While local venture capital funds are not incentivized to invest their funds inside Pakistan, foreign investors also need incentives to enter and invest in start-ups in the country. This, in addition to the stringency and complexity of the regulatory processes, poses a serious challenge to all stakeholders in the ecosystem.

Business Environment Needs to Be Improved

The Federal Minister for Economic Affairs, while addressing a press conference in Islamabad on Wednesday 6 November, said that the economy has started picking up as economic indicators including investment inflows, foreign exchange reserves, revenue collection, current account balance, trade balance, ease of doing business, Public Sector Development Programme spending, Stock Exchange performance and inflation are showing positive developments.

Read more: Italy Thinks Pakistan Will Earn Position In Top 20 Economies Of The World

He specified improvements in two indicators that could fare well for start-ups in the country. The foreign portfolio has grown by $350 million, an equivalent of 13%, and ease of doing business has moved up 28 points with efforts being undertaken to improve the score further.

Despite these developments, the report recommended that the government needs to continue to improve the business environment, such as making doing business less cumbersome for investors and start-ups.

Improving fund legislation and compliance as well as registration for start-ups is key. Pakistan’s government can play a strong role in providing high-risk no-return capital to start-ups to reduce the pre-seed and early-stage gap and mitigate risk for investors and to help bring in private sector investors.

A help desk liaison between government and private sector departments to have a one-stop shop for business solutions could prove to be beneficial

Supporting players need to customize their curriculum keeping local realities in mind and focusing on industry-specific mentor matching. A one-window operation for start-ups to register their businesses and consolidate compliance requirements could avoid delays and additional costs.

The report underscored the need for improving the current regulatory environment for doing business to help start-ups and investors alike. The government can also do more to improve the environment for local venture capital funds. It can iterate on the current private funds’ legislation to make it more flexible and cost-effective for venture capital funds to set up inside the country and run their operations seamlessly.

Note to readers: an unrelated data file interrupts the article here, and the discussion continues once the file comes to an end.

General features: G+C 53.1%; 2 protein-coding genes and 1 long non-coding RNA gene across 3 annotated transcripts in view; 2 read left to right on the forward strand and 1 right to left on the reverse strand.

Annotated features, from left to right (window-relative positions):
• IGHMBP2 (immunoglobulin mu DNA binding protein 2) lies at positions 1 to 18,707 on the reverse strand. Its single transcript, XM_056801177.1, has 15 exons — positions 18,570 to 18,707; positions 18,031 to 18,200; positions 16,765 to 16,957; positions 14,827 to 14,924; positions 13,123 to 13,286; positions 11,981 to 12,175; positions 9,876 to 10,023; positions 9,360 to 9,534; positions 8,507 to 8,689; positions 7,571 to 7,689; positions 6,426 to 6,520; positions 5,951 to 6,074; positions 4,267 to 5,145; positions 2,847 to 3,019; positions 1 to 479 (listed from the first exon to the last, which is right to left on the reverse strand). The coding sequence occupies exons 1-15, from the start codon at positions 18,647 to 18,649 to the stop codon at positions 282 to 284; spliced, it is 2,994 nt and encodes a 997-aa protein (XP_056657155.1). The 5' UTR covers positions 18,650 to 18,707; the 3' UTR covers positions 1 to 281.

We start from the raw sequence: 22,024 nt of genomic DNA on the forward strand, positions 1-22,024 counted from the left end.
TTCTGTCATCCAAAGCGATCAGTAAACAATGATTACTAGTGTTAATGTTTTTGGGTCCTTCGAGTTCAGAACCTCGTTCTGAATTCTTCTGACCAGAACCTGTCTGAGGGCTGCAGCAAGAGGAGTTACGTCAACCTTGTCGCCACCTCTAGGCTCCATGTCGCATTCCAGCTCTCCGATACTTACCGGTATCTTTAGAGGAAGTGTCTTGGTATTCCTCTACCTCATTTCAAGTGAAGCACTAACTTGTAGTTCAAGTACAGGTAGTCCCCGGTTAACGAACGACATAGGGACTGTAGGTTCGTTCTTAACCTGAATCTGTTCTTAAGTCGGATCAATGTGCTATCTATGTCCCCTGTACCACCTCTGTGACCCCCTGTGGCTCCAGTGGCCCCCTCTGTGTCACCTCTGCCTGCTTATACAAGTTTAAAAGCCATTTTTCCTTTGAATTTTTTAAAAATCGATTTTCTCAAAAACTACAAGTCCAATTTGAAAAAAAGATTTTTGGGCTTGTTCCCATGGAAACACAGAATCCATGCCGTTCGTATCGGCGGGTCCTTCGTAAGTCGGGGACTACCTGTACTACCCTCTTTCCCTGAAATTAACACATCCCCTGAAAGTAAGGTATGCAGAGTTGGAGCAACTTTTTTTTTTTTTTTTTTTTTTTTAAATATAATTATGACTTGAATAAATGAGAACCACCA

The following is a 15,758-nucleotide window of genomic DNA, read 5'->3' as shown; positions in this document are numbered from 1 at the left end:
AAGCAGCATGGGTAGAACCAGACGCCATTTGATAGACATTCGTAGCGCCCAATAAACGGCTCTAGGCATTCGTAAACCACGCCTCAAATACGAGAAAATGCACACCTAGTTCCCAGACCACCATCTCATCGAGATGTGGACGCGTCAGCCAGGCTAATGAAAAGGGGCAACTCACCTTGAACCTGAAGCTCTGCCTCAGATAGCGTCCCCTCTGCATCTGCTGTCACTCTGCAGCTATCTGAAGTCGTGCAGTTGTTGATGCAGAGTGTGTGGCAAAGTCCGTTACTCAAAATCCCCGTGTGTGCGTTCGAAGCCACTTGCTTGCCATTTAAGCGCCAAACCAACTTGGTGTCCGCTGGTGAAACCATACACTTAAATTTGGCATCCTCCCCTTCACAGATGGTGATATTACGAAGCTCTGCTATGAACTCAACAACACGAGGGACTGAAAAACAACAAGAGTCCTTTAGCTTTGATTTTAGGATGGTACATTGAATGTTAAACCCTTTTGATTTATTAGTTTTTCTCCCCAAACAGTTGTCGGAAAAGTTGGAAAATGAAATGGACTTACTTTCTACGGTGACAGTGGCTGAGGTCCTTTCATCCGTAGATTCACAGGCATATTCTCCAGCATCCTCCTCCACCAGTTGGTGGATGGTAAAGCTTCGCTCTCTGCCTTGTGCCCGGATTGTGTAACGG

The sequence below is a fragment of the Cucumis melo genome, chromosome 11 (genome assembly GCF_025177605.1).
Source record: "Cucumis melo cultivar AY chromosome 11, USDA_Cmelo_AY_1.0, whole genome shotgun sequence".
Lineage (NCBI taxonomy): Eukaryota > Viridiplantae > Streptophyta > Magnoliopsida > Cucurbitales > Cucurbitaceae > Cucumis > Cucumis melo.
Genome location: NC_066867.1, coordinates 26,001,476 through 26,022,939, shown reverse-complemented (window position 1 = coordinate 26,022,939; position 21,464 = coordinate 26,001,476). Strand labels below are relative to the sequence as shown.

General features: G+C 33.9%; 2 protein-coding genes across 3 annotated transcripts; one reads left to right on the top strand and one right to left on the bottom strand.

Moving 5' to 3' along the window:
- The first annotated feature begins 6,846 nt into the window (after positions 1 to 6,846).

Structural Changes

There are a growing number of tech hubs and labs, but there is a need for more infrastructure, as well as expansion of the innovation economy into tier 2 and tier 3 cities. Support organizations need to provide more tailored and rigorous guidance on business skills development, mentorship, access to investors, tax compliance etc. These organizations should be evaluated based on outcomes; i.e., the value created for start-ups, versus outputs; i.e., the number of start-ups graduated. There is a scarcity of resources for support organizations and a reliance on grants, which is challenging for their long-term sustainability.

Read more: Which Taxes Were Subsumed by GST?

While local venture capital funds are not incentivized to domicile their funds inside Pakistan, foreign investors also need to be provided with further incentives to enter and invest in start-ups in the country. This, in addition to the stringency and complexity of the regulatory processes, poses a serious challenge to all stakeholders in the ecosystem.

Lack of Legal Support

Given the complex nature of Pakistan’s regulatory framework, complicated laws need to be decrypted to make them start-up friendly. Usually private law firms are needed to find solutions but law firms are too expensive and most start-ups lack funds to hire them. It is advised that the government simplify procedures and run awareness campaigns to support and sustain the start-up culture. Probing, once again, the need for a one-window solution service to address infancy-stage problems. A help desk liaison between government and private sector departments to have a one-stop shop for business solutions could prove to be beneficial.